Karin

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Community Beginner ,
May 26, 2021 May 26, 2021

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Thanks for the suggestion, Karin. Not bad. I have nothing against "dirty" solutions and would have been quite happy with that fix. Unfortunately the presentation of tables will vary from output to output. And somewhere I came across some information that says Adobe doesn't encourage using tables for page layout and positioning. Sure enough, I tried the workaround and it looked good in my WYSIWYG editor. But it was kind of wonky in HTML5 output. A good idea, though. Thanks again.

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Adobe Employee ,
May 27, 2021 May 27, 2021

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Just to add to this: There is no official Adobe statement that encourages not using tables for page layout purposes, and Adobe would not make such a statement. 

However, individual Adobe folks might give this advice. I guess that person encouraging not to use tables for layout purposes might have been me 😉

And this is why I think so:

A table is a construct in information architecture to arrange data in a grid with rows and columns. Making a table "invisible" and using a table construction for the purpose of arranging information objects like a warning icon and a corresponding text is not only a lot of data overhead in the code – it also makes your content less reusable for different output channels. In this case, you would have a two-column layout that spreads horizontally. If you display the content on a mobile device with a small horizontal viewport the text can easily become too small or you run into some other layout problems. You would then need to add additional data overhead in the CSS to fix that again.

In a nutshell: Using tables for layout purposes – especially in the context of web-based, responsive layouts is generally not a good idea in terms of manageability and information architecture.

 

But … that said: Theory aside, it's a like @Peter Grainge said this morning:
"Purists will say you shouldn't use tables but …"
(I'm wondering if he meant me with that 😂).
If tables work fine for you and you find it easier to use, go ahead. Sometimes an "if it works" approach is the better approach!

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Adobe Community Professional ,
May 27, 2021 May 27, 2021

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Purists will say you shouldn't use tables but it requires a lot of HTML/CSS knowledge to avoid them. I would say most RoboHelp users work with tables. 

 

I'm not sure why you had problems. This page on my RoboHelp Tour has a table and it resizes fine if you change the window size. Outputs General (grainge.org)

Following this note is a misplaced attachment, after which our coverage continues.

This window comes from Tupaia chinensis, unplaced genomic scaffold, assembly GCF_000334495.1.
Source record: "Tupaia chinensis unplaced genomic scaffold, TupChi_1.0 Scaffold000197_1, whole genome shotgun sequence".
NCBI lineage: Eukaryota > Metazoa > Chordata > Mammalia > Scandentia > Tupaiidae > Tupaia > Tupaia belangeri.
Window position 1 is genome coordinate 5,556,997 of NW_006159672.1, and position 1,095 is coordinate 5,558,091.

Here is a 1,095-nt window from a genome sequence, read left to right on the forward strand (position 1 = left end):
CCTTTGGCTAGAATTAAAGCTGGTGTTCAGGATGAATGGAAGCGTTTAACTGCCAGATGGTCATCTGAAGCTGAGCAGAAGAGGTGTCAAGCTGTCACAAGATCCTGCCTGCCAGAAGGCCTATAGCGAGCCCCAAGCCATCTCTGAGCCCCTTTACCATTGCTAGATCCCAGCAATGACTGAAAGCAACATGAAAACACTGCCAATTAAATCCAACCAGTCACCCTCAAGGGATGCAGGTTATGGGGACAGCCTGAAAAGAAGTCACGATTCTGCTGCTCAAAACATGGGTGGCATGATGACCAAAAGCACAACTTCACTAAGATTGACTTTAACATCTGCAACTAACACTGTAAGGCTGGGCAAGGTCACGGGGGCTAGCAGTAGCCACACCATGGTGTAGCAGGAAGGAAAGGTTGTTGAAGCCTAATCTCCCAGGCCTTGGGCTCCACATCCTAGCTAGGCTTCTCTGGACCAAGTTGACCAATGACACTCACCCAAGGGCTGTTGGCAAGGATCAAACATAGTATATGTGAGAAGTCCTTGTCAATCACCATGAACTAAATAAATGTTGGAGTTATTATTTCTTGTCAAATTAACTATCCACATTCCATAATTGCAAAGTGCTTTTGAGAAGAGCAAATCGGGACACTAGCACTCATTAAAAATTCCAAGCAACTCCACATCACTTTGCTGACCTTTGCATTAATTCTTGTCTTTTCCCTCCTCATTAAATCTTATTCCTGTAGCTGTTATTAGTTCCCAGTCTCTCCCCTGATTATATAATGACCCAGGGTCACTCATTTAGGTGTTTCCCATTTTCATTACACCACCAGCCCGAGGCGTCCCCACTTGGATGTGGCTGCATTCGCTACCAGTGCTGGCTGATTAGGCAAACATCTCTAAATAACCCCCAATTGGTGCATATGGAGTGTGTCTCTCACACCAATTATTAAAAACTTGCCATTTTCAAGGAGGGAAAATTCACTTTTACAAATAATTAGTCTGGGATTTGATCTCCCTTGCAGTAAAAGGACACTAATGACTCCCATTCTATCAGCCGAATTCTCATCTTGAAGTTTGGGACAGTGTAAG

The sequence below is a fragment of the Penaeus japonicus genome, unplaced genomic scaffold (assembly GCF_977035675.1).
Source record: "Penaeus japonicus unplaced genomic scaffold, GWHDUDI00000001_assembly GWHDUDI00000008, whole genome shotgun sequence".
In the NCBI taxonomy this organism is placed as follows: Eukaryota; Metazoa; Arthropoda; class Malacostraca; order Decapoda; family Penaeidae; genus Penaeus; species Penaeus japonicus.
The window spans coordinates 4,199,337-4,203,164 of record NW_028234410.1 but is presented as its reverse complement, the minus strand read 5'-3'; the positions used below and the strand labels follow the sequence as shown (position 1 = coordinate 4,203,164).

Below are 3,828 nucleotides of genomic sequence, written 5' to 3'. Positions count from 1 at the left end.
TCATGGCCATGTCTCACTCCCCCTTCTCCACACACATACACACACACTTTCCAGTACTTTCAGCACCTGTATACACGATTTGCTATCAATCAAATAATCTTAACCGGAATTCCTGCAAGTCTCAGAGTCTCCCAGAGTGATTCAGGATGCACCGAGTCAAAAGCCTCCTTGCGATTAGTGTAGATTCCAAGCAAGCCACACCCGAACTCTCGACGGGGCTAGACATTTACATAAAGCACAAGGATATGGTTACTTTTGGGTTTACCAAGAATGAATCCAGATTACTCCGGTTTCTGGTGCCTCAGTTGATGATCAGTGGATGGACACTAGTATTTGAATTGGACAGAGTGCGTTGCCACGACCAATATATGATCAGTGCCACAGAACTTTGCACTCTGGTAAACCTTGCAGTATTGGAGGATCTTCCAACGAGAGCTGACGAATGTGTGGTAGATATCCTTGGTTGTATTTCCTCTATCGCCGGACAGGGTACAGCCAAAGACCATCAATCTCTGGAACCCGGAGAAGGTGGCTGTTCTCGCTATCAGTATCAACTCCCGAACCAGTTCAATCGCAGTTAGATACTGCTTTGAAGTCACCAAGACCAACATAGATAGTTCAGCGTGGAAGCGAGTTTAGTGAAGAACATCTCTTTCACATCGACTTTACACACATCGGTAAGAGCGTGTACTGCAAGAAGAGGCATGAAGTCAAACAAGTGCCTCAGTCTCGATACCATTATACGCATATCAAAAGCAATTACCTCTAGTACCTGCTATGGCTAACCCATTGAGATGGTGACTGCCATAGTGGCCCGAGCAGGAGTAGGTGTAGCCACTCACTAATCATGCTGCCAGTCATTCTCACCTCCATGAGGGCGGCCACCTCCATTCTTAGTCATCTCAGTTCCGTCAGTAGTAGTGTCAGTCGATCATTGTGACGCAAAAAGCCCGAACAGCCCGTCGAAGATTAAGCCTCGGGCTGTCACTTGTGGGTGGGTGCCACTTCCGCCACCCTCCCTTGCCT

Tell us more on that if you can't resolve the problem.

________________________________________________________
See www.grainge.org for free Authoring and RoboHelp Information

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Community Beginner ,
May 27, 2021 May 27, 2021

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I'm afraid I've unnecessarily stirred up some controversy about using tables. I'm just getting started, so I should be careful with my words. 

In any case, when I generate HTML5 output the table is stretched and leaves excesssive space between the image and text. Maybe there's a way to constrain the spacing between the two elements. But I don't know offhand.

WYSIWYG.pngHTML5.png

By the way, those alert notes on your "Outputs General" page are close to the place where I'm trying to get. Thanks for sending.

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Adobe Employee ,
May 27, 2021 May 27, 2021

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Hehe, we're not discussing – just exchanging knowledge and viewpoints 🙂

I would make the table width 100% and define the left column (column 1) to a fixed width:

Stefan-Gentz_1-1622139430469.png

 

Code:

<h3>A simple warning table</h3>
<table border="1" cellpadding="1" cellspacing="1" style="border-collapse: collapse; width: 100%; border: none;">
  <colgroup>
    <col style="width: 150px;" width="150px" />
  </colgroup>
  <tbody>
    <tr>
      <td style="padding: 5px; vertical-align: top;"><img alt="CAUTION" src="../../assets/images/caution.png" style="margin: 0px;" /></td>
      <td style="padding: 5px; vertical-align: top;">
        <p style="margin-top:0px;">Do not crush antenna when installing. Ensure bottom of antenna clears the fuselage during installation.</p>
        <p>Some more content.</p>
        <p>And some more.</p>
      </td>
    </tr>
  </tbody>
</table>

 

 

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Adobe Employee ,
May 27, 2021 May 27, 2021

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The vertical alignment to the top for the cell content is coming from the vertical-align: top; in the table cells:

<td style="padding: 5px; vertical-align: top;">

Note, that the styling in this example is with "inline" styling. The smarter approach would be to define a class for the table with all the formatting info.

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Adobe Community Professional ,
May 27, 2021 May 27, 2021

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It wasn't aimed at you @Stefan-Gentz but I will admit I did think of you as I wrote it. 🙂

 

I think we would all like to be able to code like you but we do what we can how we can.

________________________________________________________
See www.grainge.org for free Authoring and RoboHelp Information